In an embodiment, the first host includes a motherboard with a CPU-memory bus 14 that communicates with dual processors 12 and 41. The processor used is not essential to the invention and could be any suitable processor such as the Intel Pentium 4 processor. A processor could be any suitable general purpose processor running software, an ASIC dedicated to perform the operations described herein or a field programmable gate array (FPGA). Also, one could implement the invention using a single processor in each host or more than two processors to meet more stringent performance requirements. The arrangement of the processors is not essential to the invention.

The first host cache memory 20 includes a cache manager 13, a cache directory 15, and cache lines 16. The cache memory 20 is nonvolatile memory or volatile memory or a combination of both. Nonvolatile memory protects data in the event of a power interruption or a host failure. Data is defined as including user data, instructions, and metadata. Nonvolatile memory may be implemented with a battery that supplies power to the DRAM to make it nonvolatile memory when a conventional external power interrupt circuit detects a power interruption or with inherently nonvolatile semiconductor memory.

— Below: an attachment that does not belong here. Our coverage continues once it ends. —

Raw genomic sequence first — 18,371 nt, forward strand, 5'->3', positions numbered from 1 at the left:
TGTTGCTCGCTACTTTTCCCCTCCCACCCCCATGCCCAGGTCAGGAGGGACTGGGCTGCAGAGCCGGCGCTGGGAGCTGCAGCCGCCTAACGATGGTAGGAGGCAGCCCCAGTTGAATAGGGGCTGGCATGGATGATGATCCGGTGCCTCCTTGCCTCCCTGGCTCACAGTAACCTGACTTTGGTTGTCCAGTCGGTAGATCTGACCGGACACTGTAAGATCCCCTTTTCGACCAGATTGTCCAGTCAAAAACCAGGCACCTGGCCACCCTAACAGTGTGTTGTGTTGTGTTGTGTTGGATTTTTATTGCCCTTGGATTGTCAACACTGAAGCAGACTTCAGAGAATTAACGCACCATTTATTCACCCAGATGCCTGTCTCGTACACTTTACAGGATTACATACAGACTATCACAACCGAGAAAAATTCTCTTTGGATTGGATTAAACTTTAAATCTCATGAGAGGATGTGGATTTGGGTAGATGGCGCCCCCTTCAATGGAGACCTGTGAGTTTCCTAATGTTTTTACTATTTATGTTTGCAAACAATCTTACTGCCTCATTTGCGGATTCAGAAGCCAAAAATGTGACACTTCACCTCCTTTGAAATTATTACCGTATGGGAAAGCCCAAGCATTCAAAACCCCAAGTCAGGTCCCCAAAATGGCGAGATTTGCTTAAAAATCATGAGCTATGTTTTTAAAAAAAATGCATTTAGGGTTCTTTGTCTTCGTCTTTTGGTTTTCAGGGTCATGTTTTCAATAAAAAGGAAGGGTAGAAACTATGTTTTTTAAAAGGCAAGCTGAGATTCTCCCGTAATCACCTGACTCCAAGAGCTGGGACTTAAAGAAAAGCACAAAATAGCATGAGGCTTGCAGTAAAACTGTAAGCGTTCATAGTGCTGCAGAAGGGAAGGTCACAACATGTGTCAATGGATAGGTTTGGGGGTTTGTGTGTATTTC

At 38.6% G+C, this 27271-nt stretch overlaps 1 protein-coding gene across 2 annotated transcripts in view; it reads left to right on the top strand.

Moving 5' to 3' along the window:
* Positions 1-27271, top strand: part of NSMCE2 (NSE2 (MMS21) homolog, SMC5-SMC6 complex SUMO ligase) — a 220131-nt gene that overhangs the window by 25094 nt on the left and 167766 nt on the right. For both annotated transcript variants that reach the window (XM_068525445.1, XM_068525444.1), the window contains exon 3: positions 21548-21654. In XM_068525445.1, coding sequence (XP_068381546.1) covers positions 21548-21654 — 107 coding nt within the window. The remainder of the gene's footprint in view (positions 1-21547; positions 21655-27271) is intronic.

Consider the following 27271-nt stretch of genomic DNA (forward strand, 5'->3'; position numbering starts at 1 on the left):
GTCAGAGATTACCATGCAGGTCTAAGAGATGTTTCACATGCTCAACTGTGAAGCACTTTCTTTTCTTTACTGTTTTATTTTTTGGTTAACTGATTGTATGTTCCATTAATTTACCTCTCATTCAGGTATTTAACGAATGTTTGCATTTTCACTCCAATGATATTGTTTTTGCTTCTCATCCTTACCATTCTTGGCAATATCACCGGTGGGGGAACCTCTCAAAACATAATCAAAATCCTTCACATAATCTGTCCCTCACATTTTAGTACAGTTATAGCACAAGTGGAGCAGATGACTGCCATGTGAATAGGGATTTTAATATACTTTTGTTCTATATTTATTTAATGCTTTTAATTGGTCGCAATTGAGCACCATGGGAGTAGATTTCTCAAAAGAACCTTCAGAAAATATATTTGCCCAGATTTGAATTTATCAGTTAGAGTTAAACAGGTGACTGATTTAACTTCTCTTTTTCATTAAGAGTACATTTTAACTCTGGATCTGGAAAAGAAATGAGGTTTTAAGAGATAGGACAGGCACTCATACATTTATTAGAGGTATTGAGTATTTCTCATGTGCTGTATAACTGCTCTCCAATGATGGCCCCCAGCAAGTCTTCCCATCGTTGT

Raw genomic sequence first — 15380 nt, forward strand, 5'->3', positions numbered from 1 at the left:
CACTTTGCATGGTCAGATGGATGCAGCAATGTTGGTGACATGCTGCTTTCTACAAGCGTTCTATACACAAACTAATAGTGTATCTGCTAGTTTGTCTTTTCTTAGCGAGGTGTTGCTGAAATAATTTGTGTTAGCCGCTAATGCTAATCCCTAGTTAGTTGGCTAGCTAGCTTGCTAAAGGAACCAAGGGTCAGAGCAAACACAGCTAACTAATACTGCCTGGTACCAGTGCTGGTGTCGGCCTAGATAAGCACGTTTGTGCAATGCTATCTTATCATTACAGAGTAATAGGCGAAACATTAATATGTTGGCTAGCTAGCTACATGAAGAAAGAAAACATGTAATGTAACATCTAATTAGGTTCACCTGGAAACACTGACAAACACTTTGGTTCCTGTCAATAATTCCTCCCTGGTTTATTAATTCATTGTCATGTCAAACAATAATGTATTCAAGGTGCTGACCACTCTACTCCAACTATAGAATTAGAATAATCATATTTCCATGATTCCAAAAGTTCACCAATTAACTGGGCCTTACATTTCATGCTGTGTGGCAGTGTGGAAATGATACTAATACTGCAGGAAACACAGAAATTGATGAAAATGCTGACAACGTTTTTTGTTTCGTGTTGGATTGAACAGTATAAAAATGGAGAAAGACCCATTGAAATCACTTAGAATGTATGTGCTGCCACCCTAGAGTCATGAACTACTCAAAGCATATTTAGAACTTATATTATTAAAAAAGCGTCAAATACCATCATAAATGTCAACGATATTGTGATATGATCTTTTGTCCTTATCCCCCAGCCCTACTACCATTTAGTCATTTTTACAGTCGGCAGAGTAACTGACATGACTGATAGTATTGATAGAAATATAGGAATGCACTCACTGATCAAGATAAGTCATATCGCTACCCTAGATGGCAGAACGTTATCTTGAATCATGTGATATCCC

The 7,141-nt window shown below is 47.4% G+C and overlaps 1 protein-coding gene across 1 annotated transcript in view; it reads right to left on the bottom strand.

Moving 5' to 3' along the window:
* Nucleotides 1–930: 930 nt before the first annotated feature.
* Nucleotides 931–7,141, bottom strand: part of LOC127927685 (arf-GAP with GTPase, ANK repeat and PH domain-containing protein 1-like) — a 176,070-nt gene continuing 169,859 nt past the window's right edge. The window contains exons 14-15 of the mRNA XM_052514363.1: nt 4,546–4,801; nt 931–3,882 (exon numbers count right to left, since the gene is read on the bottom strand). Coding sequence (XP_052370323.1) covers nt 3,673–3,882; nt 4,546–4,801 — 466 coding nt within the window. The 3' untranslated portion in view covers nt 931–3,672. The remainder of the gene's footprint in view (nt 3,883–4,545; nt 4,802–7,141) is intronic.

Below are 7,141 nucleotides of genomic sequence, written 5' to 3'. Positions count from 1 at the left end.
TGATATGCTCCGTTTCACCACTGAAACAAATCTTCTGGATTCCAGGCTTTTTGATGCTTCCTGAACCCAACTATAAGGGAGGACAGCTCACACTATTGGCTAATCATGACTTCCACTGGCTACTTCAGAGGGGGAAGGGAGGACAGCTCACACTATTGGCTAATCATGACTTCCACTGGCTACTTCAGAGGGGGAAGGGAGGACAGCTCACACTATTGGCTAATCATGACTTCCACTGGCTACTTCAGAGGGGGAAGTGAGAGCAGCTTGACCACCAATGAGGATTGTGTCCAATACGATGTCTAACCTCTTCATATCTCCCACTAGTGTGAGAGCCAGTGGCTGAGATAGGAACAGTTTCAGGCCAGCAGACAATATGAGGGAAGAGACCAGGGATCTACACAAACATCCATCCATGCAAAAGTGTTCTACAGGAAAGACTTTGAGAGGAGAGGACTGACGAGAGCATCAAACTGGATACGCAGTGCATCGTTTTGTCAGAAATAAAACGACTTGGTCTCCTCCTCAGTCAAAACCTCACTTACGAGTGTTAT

A computer-readable medium (e.g., storage device, CD, DVD, floppy card, USB storage device) can be used to encode the software program instructions described in the methods below.

Each host includes a bus adapter 22 between the CPU-memory bus 14 and an interface bus 24. Each host runs an operating system such as Linux, UNIX, a Windows OS, or another suitable operating system. Tanenbaum, Modern Operating Systems (2001) describes operating systems in detail and is hereby incorporated by reference. The first host is representative of the other hosts, but this feature is not essential to the invention.